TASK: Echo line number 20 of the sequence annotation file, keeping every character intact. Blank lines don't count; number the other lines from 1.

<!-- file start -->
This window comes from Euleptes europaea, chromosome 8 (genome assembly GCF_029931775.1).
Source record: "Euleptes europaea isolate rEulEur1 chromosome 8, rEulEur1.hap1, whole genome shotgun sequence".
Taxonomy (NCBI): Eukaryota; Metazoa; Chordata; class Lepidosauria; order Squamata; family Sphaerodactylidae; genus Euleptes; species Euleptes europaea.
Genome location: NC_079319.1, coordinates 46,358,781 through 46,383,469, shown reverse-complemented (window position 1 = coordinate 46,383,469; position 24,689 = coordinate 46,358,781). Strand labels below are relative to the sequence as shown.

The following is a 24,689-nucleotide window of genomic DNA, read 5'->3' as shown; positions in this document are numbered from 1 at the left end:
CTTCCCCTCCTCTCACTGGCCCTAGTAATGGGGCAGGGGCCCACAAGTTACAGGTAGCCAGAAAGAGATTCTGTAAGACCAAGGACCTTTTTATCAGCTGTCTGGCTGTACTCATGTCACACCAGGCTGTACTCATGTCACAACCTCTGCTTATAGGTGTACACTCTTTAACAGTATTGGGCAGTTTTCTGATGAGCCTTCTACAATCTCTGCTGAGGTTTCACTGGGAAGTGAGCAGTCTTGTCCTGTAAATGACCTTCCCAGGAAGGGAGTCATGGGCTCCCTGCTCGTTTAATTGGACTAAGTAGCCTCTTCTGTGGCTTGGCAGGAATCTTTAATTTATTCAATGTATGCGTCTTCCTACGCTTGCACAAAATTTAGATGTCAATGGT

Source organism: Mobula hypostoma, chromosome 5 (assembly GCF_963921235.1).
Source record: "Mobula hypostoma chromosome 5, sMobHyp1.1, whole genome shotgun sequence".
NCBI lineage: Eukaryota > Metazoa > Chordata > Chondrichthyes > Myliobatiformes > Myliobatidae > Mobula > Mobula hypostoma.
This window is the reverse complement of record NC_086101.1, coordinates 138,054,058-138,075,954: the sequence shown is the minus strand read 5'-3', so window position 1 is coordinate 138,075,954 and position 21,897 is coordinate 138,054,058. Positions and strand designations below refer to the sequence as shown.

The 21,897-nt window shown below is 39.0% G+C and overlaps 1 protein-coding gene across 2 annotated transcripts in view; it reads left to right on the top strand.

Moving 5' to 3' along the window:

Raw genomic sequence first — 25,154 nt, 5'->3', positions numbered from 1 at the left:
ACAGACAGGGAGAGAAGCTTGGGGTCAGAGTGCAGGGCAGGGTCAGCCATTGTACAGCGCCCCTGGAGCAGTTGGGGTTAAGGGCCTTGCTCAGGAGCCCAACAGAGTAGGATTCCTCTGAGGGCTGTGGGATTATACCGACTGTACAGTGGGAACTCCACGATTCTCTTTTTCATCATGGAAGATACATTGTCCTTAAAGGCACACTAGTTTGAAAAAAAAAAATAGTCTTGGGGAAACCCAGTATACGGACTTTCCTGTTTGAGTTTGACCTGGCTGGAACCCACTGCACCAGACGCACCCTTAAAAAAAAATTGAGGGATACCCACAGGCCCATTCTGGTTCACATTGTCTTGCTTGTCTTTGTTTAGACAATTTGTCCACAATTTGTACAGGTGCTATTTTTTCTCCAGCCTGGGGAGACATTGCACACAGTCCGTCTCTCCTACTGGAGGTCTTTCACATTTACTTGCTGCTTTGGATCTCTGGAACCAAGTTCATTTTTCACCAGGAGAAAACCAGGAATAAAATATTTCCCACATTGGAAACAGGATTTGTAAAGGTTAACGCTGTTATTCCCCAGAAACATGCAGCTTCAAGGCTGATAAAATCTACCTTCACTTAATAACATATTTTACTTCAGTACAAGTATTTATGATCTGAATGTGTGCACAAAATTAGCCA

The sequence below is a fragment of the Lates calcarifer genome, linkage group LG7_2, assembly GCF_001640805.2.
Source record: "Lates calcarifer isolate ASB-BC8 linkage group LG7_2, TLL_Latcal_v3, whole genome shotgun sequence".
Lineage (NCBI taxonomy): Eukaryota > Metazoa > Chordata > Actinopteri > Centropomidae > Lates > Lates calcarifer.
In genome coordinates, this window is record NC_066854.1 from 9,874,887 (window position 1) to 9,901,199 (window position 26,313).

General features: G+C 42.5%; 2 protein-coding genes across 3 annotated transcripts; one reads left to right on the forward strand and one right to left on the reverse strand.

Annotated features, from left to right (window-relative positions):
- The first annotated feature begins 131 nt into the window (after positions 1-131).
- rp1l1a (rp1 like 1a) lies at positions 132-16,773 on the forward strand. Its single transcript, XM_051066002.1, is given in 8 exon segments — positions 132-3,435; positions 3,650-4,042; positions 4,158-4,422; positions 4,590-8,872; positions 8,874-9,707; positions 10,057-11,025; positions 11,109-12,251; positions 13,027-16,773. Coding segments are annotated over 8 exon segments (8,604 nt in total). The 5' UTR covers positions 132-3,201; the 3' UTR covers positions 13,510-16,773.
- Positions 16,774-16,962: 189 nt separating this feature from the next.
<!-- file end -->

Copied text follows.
Annotated features, from left to right (window-relative positions):